Minnesota Timberwolves Player Review: Jimmy Butler

HOUSTON, TX - APRIL 15: Jimmy Butler #23. (Photo by Tim Warner/Getty Images)
HOUSTON, TX - APRIL 15: Jimmy Butler #23. (Photo by Tim Warner/Getty Images) /

Part seven in our multi-part series reviewing each Timberwolves player’s individual seasons takes a look at All-Star Jimmy Butler, who was awesome when he was on the court but missed a career-worst 23 games due to injury.

The Timberwolves paid dearly — and rightly so — to acquire Jimmy Butler on draft night last June.

They gave up the promising Zach LaVine (albeit coming off of an ACL tear), former fifth-overall draft pick Kris Dunn, and and seventh pick in the draft (Lauri Markannen) or Butler and the 16th selection, used to pick Justin Patton. It was a no-brainer from a current, on-court talent standpoint, but Dunn’s marked improvement and Lauri Markannen’s outstanding rookie year made this trade much more balanced than many thought it was after it was announced.

Butler was his typically awesome self in Minnesota, missing just a handful of games due to illness and nagging injuries in the first half of the season and getting named to his fourth-consecutive All-Star team. He sat out the exhibition in order to rest, and was promptly injured in his first game back after the break.

Butler missed 17 games from late February into early April before returning to play in the Wolves final three regular season games, including a win-and-get-in Game 82 against Denver. After playing just 22 minutes in the two games prior, Butler logged 41 minutes in the overtime win over the Nuggets and injured his wrist, an injury that hampered him in the first-round playoff matchup against the top-seeded Houston Rockets.

In terms of Butler’s season as whole, he averaged 22.2 points per game, the second-highest total in his career. He shot a career-best 47.4 percent from the field and 35 percent from beyond the arc, which was second only to the 36.7 percent he converted in his last year in Chicago.

Most of Butler’s rate-based statistics were right in line with the past couple of seasons. The only notable drop was his assist rate, from 24.8 percent last year with the Bulls to just 20.6 percent in his first year in Minnesota.

This is a bit concerning, as Butler saw his usage rate fall as well. It indicates that the ball was too often in the hands of someone else — namely Jeff Teague or Andrew Wiggins — and that Butler wasn’t initiating the offense as much as he should have been. Too often, the ball would find Butler in late-shot-clock situations and/or isolation sets.

Back in early January, I wrote about Butler’s uptick in playmaking while Teague missed several games due to a knee injury. Here is an excerpt, including the video clips.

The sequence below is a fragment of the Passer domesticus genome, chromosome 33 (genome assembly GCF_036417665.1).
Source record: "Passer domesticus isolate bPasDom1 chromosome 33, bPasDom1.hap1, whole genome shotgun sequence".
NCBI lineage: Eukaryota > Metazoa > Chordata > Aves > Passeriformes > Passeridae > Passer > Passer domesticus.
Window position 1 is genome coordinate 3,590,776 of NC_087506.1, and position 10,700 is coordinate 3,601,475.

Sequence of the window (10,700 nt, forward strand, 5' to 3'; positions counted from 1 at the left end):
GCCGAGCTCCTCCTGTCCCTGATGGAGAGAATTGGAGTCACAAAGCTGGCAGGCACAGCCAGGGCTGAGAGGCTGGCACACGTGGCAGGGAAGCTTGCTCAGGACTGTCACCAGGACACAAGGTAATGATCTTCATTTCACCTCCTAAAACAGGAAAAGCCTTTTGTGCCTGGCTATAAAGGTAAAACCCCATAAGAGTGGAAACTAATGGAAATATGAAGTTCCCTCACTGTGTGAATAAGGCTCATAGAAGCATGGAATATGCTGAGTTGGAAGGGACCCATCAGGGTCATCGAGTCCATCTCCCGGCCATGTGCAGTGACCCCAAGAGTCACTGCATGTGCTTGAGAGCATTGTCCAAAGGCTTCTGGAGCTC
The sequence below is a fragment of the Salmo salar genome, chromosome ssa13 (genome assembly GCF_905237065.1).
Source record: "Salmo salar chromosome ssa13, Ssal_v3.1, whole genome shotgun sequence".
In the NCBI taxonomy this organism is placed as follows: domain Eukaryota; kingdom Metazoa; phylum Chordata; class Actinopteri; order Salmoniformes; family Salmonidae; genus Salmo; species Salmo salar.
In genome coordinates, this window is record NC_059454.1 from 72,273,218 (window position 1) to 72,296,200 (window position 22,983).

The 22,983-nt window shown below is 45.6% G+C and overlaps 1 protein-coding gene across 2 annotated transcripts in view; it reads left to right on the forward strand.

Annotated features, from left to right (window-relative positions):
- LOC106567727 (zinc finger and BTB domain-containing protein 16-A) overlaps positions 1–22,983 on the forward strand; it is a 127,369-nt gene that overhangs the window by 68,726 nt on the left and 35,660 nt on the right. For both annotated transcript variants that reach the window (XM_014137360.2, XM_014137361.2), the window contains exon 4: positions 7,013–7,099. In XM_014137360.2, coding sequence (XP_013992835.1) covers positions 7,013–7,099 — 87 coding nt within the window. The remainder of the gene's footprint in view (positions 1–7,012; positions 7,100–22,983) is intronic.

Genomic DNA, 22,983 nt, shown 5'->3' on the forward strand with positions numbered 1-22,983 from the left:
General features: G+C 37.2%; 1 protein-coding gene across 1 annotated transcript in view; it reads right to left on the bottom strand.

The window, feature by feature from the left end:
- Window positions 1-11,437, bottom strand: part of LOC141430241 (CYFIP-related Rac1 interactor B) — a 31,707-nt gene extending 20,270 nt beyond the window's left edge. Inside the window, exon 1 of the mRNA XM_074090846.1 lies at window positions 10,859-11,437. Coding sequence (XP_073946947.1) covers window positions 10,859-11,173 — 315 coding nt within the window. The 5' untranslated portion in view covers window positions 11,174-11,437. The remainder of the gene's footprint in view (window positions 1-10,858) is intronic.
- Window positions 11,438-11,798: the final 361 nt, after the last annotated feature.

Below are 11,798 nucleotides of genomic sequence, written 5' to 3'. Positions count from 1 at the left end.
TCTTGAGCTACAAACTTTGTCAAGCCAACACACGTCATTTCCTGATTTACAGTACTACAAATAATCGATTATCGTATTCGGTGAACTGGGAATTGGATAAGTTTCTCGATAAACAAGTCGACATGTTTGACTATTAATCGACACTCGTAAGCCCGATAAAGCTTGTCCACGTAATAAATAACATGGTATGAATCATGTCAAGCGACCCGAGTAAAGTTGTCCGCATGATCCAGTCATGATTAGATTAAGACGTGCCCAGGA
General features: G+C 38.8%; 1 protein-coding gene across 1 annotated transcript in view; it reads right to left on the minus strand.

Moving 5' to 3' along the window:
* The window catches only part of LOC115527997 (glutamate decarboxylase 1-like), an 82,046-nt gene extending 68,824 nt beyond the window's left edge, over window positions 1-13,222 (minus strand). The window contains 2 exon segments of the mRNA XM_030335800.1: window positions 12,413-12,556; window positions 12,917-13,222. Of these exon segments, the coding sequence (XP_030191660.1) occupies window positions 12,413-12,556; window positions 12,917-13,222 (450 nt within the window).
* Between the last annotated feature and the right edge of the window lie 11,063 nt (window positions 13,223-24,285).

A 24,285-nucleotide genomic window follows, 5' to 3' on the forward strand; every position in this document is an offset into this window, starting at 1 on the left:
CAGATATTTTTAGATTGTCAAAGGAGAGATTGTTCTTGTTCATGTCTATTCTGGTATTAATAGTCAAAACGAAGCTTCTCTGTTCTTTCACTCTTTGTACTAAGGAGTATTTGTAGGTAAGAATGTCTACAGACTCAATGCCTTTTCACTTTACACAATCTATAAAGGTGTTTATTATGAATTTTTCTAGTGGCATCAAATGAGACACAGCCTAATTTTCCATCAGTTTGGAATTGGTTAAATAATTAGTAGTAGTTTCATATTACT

"Here, Butler ignores Gibson’s screen and takes both defenders with him towards the baseline. The Wizards defender at the free throw line stunts towards Taj but doesn’t follow him. Butler is patient enough to deliver the pass just when Gibson is in deep with single coverage from Marcin Gortat. (The fact that Butler was credited with an assist here is a bit generous, but it was an outstanding pass nonetheless.)"

"Next, Butler once again ignores Gibson’s screen. Instead he methodically probes into the paint, opening up a bevy of options. He could force a pass to the rolling Gibson, which may drawn a foul on Gortat. Or, he could stop on a dime and kick the ball back to Jones in the corner.In stead, Butler turns and finds a wide open Towns beyond the arc. KAT buries the triple, and it’s another successful Butler-led possession."

Once Teague returned, of course, the ball was in his hands more often as yours’ truly continued to clamor for more Butler-Towns pick-and-roll and Butler-initiated offensive sets in general. Teague is a good enough 3-point shooter and creator to play off the ball more often, and is more potent as a spot-up shooter than Wiggins and even Butler, in most cases.

Too often, the Wolves would run multiple dribble hand-offs and find themselves in a late-clock situation when they would throw the ball to Towns in a tough spot, Teague on the perimeter, or Butler in an isolation situation. This rarely led to a legitimately good look at the rim, and was harmful to what was otherwise one of the league’s best offenses — especially in the 59 games in which Butler played.

At any rate, this is more on coach Tom Thibodeau and the offensive scheme than on Butler himself. Butler is still a dynamic player and was awesome on defense throughout the 2017-18 campaign.

Assuming his knee and wrist are back to full strength by fall, Timberwolves fans can expect another All-Star season from the soon-to-be 29-year-old as he enters the latter years of his prime.

Next: Revisiting Dwane Casey's tenure with the Timberwolves

And with free agency looming in the summer of 2019, don’t be surprised if Thibodeau and the Wolves see what they can do to lock their superstar up beyond next season.